Facebook Doesn’t Have to Be Terrible

GE: So this is, we’re talking about. So another argument that Frances has made that raised a lot of eyebrows, is that a platform like Facebook should just go back to reverse chronological ranking, because the engagement based ranking algorithm is the root of all evil. And a lot of people are like, that’s crazy. It would just, oh, would make social media unusable.

LG: That’s what we used for years.

GE: Right. Twitter was reverse chronological until 2015, and you can still set it to be reverse chronological. Although that I find that it, I think every time I log out, it sets me back.

MC: Yes. Yeah.

LG: Yes.

GE: I’m on reverse chronological now, and it’s totally fine. It’s better because I don’t want everything to be, it’s like, I don’t want every bite of food to be a Dorito that’s just engineered to overwhelm my senses. I don’t want every tweet to be like the tweet I have to look at.

MC: Yeah.

GE: The idea of Facebook is that you’re connecting with people you actually know. What’s so crazy about just seeing it in order? Now people say is, oh, but then you’ll just see that one person who uses Facebook way too much and it’ll be annoying. So one thing that Frances has said is, yeah, you can build in anti-spam stuff. If someone’s posting too much, they could condense that and say, Mike Calore posted nine times, click to see. So there’s ways around that.

MC: Which nobody should ever click on.

GE: No, no, don’t click on that. Don’t click, definitely if you’re under 18. So I’m not sitting here making the full-throated case for it, but I don’t think it’s as crazy as it sounds. The thing to keep in mind is that it would not be a solution to all of social media. If you think about recommender systems more broadly, could YouTube go reverse chronological? Could Spotify podcast recommendations go reverse chron?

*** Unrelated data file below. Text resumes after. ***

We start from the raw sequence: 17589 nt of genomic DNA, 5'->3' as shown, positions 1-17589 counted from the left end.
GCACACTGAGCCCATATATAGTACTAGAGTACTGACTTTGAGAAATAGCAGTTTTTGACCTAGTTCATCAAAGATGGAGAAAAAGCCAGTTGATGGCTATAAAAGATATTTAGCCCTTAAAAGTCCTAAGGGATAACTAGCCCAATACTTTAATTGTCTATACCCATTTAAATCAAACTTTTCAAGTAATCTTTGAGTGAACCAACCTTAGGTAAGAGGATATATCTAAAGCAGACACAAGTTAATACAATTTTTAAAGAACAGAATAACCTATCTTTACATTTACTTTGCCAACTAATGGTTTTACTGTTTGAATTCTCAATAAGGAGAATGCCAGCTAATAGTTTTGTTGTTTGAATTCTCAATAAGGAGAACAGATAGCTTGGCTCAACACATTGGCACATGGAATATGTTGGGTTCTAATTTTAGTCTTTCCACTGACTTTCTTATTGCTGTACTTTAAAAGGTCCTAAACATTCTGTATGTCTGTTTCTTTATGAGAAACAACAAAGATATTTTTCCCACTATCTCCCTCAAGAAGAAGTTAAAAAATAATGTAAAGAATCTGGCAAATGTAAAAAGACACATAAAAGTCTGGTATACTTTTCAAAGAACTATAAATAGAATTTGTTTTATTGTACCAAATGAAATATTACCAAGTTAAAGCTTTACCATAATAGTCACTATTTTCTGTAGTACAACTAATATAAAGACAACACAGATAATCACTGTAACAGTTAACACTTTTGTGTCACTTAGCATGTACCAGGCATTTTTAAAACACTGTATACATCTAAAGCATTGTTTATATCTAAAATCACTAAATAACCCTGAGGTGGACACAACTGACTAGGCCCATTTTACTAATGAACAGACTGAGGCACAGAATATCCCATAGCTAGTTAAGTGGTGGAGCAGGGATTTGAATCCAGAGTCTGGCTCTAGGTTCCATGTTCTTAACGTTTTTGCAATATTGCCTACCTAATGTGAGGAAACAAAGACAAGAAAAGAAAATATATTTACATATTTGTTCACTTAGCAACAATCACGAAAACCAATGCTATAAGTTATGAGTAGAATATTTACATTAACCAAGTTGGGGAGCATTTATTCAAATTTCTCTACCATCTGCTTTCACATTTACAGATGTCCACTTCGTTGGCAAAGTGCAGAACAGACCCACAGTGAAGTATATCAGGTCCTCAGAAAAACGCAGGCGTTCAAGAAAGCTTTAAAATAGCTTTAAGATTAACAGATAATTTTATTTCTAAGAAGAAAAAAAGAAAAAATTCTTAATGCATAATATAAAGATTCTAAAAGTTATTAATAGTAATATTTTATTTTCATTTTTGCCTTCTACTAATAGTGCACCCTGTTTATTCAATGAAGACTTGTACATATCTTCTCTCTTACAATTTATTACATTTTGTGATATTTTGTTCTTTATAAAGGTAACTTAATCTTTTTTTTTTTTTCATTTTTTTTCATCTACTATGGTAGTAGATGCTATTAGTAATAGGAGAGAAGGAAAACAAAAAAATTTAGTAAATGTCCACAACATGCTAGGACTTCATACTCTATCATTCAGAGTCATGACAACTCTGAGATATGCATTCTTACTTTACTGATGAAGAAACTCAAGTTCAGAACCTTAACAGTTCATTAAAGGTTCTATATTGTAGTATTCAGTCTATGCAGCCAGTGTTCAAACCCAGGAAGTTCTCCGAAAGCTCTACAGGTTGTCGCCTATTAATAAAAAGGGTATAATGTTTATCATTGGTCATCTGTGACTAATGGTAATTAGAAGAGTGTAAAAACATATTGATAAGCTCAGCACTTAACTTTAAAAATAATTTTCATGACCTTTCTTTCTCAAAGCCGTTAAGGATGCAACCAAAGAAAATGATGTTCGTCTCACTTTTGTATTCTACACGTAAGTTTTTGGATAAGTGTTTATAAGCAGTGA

LG: And Netflix.

GE: Can Netflix? No. So it’s important to keep in mind, it’s not going to be a one size fits all for every recommender system.

LG: Or imagine Amazon, if it was like you logged onto Amazon and the thing that was being recommended to you as a product is the, I don’t know, the really weird wholesale piece of junk that someone just happened to list as opposed to the thing you actually need.

GE: Yeah, which of the billions of products. Yeah.

LG: Yeah. All right.

GE: That’d be fun. Just buy the most recent things. There’s a stunt article somehow.

LG: Thank you for that idea.

GE: So get someone to build a reverse chronological Amazon, then I buy everything.

LG: Yeah, and I think I know a designer who can help with that.

GE: What do I own after six months?

MC: Amazon firehose.

GE: “Help, I’m starving.”

LG: “Help. I have no toilet paper.”

GE: Yeah.

LG: All right. Let’s take a break. And then we’re going to come back with our recommendations.


LG: Gilad, I’m almost afraid to ask what’s your recommendation this week. This is why we brought you on, by the way, not to talk about Facebook, just for your recommendation.

GE: And it’s why I accepted.

MC: And also to talk about Facebook.

GE: Yeah. Yeah. Yeah. So my recommendation, and it’s something that Mike and I have talked about before, but I finally executed on it, is listen to CDs.

social experiment by Livio Acerbo #greengroundit #wired https://www.wired.com/story/gadget-lab-podcast-525